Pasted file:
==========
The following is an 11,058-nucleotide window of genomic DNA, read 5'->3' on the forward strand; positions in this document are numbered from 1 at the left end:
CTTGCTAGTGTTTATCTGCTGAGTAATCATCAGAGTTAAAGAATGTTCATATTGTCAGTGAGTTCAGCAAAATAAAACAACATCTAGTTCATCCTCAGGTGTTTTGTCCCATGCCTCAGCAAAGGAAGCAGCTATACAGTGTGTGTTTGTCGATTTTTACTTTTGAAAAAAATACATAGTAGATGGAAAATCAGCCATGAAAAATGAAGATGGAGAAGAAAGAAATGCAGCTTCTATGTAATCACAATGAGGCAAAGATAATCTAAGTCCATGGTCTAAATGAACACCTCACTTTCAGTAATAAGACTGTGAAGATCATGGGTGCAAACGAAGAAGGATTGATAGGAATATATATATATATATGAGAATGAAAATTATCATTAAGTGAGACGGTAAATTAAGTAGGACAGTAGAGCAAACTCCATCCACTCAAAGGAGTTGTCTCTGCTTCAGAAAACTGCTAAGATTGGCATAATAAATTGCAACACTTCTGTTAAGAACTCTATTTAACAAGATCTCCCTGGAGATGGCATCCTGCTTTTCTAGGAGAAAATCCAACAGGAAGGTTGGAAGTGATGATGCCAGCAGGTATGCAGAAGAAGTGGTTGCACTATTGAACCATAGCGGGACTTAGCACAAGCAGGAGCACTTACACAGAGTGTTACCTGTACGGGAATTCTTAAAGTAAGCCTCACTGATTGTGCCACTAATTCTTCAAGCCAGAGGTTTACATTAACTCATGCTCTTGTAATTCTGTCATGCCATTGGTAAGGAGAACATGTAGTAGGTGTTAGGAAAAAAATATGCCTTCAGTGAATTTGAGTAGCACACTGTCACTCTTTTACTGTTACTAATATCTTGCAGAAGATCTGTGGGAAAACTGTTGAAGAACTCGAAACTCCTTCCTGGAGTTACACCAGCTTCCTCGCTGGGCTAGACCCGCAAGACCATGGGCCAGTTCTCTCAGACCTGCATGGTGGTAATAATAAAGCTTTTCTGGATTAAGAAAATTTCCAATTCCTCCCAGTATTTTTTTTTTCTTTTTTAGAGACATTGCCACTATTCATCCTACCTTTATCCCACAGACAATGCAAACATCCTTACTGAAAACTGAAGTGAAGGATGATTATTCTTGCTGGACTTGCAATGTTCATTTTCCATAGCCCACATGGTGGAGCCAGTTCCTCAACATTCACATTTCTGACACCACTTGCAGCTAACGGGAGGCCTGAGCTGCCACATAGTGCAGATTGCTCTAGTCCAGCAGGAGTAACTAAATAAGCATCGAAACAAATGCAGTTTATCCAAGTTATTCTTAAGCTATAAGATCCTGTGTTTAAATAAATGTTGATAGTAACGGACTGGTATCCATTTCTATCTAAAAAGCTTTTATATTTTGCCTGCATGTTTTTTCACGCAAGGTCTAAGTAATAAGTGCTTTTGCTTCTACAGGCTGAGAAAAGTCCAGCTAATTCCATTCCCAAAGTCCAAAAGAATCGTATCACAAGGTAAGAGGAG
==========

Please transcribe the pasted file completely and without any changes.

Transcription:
The following is an 11,058-nucleotide window of genomic DNA, read 5'->3' on the forward strand; positions in this document are numbered from 1 at the left end:
CTTGCTAGTGTTTATCTGCTGAGTAATCATCAGAGTTAAAGAATGTTCATATTGTCAGTGAGTTCAGCAAAATAAAACAACATCTAGTTCATCCTCAGGTGTTTTGTCCCATGCCTCAGCAAAGGAAGCAGCTATACAGTGTGTGTTTGTCGATTTTTACTTTTGAAAAAAATACATAGTAGATGGAAAATCAGCCATGAAAAATGAAGATGGAGAAGAAAGAAATGCAGCTTCTATGTAATCACAATGAGGCAAAGATAATCTAAGTCCATGGTCTAAATGAACACCTCACTTTCAGTAATAAGACTGTGAAGATCATGGGTGCAAACGAAGAAGGATTGATAGGAATATATATATATATATGAGAATGAAAATTATCATTAAGTGAGACGGTAAATTAAGTAGGACAGTAGAGCAAACTCCATCCACTCAAAGGAGTTGTCTCTGCTTCAGAAAACTGCTAAGATTGGCATAATAAATTGCAACACTTCTGTTAAGAACTCTATTTAACAAGATCTCCCTGGAGATGGCATCCTGCTTTTCTAGGAGAAAATCCAACAGGAAGGTTGGAAGTGATGATGCCAGCAGGTATGCAGAAGAAGTGGTTGCACTATTGAACCATAGCGGGACTTAGCACAAGCAGGAGCACTTACACAGAGTGTTACCTGTACGGGAATTCTTAAAGTAAGCCTCACTGATTGTGCCACTAATTCTTCAAGCCAGAGGTTTACATTAACTCATGCTCTTGTAATTCTGTCATGCCATTGGTAAGGAGAACATGTAGTAGGTGTTAGGAAAAAAATATGCCTTCAGTGAATTTGAGTAGCACACTGTCACTCTTTTACTGTTACTAATATCTTGCAGAAGATCTGTGGGAAAACTGTTGAAGAACTCGAAACTCCTTCCTGGAGTTACACCAGCTTCCTCGCTGGGCTAGACCCGCAAGACCATGGGCCAGTTCTCTCAGACCTGCATGGTGGTAATAATAAAGCTTTTCTGGATTAAGAAAATTTCCAATTCCTCCCAGTATTTTTTTTTTCTTTTTTAGAGACATTGCCACTATTCATCCTACCTTTATCCCACAGACAATGCAAACATCCTTACTGAAAACTGAAGTGAAGGATGATTATTCTTGCTGGACTTGCAATGTTCATTTTCCATAGCCCACATGGTGGAGCCAGTTCCTCAACATTCACATTTCTGACACCACTTGCAGCTAACGGGAGGCCTGAGCTGCCACATAGTGCAGATTGCTCTAGTCCAGCAGGAGTAACTAAATAAGCATCGAAACAAATGCAGTTTATCCAAGTTATTCTTAAGCTATAAGATCCTGTGTTTAAATAAATGTTGATAGTAACGGACTGGTATCCATTTCTATCTAAAAAGCTTTTATATTTTGCCTGCATGTTTTTTCACGCAAGGTCTAAGTAATAAGTGCTTTTGCTTCTACAGGCTGAGAAAAGTCCAGCTAATTCCATTCCCAAAGTCCAAAAGAATCGTATCACAAGGTAAGAGGAG